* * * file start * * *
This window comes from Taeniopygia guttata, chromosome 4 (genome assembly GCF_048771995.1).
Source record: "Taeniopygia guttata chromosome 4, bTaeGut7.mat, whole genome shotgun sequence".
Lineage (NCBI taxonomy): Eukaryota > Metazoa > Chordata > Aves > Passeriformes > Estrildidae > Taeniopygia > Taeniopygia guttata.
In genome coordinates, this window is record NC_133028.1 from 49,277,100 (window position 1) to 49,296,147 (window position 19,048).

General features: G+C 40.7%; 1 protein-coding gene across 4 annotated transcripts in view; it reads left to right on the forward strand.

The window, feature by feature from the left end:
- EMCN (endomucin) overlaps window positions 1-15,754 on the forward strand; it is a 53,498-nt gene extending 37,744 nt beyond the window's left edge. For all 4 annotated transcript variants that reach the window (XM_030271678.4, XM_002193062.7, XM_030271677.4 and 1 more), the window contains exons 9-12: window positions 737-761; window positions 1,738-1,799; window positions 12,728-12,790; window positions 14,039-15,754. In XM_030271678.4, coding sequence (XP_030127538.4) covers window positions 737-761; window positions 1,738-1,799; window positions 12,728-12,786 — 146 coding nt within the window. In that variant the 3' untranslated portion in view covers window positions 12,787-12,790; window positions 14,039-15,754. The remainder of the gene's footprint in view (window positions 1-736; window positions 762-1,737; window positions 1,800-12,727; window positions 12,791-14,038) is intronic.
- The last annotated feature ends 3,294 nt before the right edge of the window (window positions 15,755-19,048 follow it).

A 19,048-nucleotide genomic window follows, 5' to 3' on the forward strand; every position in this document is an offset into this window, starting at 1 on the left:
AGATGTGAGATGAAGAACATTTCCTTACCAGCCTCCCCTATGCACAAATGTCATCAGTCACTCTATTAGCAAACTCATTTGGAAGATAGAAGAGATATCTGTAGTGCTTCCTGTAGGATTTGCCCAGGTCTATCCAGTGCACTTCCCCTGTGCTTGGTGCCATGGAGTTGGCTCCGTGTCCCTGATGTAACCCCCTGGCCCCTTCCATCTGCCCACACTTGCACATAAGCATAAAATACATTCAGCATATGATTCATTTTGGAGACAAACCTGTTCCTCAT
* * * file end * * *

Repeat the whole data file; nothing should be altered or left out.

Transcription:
This window comes from Taeniopygia guttata, chromosome 4 (genome assembly GCF_048771995.1).
Source record: "Taeniopygia guttata chromosome 4, bTaeGut7.mat, whole genome shotgun sequence".
Lineage (NCBI taxonomy): Eukaryota > Metazoa > Chordata > Aves > Passeriformes > Estrildidae > Taeniopygia > Taeniopygia guttata.
In genome coordinates, this window is record NC_133028.1 from 49,277,100 (window position 1) to 49,296,147 (window position 19,048).

General features: G+C 40.7%; 1 protein-coding gene across 4 annotated transcripts in view; it reads left to right on the forward strand.

The window, feature by feature from the left end:
- EMCN (endomucin) overlaps window positions 1-15,754 on the forward strand; it is a 53,498-nt gene extending 37,744 nt beyond the window's left edge. For all 4 annotated transcript variants that reach the window (XM_030271678.4, XM_002193062.7, XM_030271677.4 and 1 more), the window contains exons 9-12: window positions 737-761; window positions 1,738-1,799; window positions 12,728-12,790; window positions 14,039-15,754. In XM_030271678.4, coding sequence (XP_030127538.4) covers window positions 737-761; window positions 1,738-1,799; window positions 12,728-12,786 — 146 coding nt within the window. In that variant the 3' untranslated portion in view covers window positions 12,787-12,790; window positions 14,039-15,754. The remainder of the gene's footprint in view (window positions 1-736; window positions 762-1,737; window positions 1,800-12,727; window positions 12,791-14,038) is intronic.
- The last annotated feature ends 3,294 nt before the right edge of the window (window positions 15,755-19,048 follow it).

A 19,048-nucleotide genomic window follows, 5' to 3' on the forward strand; every position in this document is an offset into this window, starting at 1 on the left:
AGATGTGAGATGAAGAACATTTCCTTACCAGCCTCCCCTATGCACAAATGTCATCAGTCACTCTATTAGCAAACTCATTTGGAAGATAGAAGAGATATCTGTAGTGCTTCCTGTAGGATTTGCCCAGGTCTATCCAGTGCACTTCCCCTGTGCTTGGTGCCATGGAGTTGGCTCCGTGTCCCTGATGTAACCCCCTGGCCCCTTCCATCTGCCCACACTTGCACATAAGCATAAAATACATTCAGCATATGATTCATTTTGGAGACAAACCTGTTCCTCAT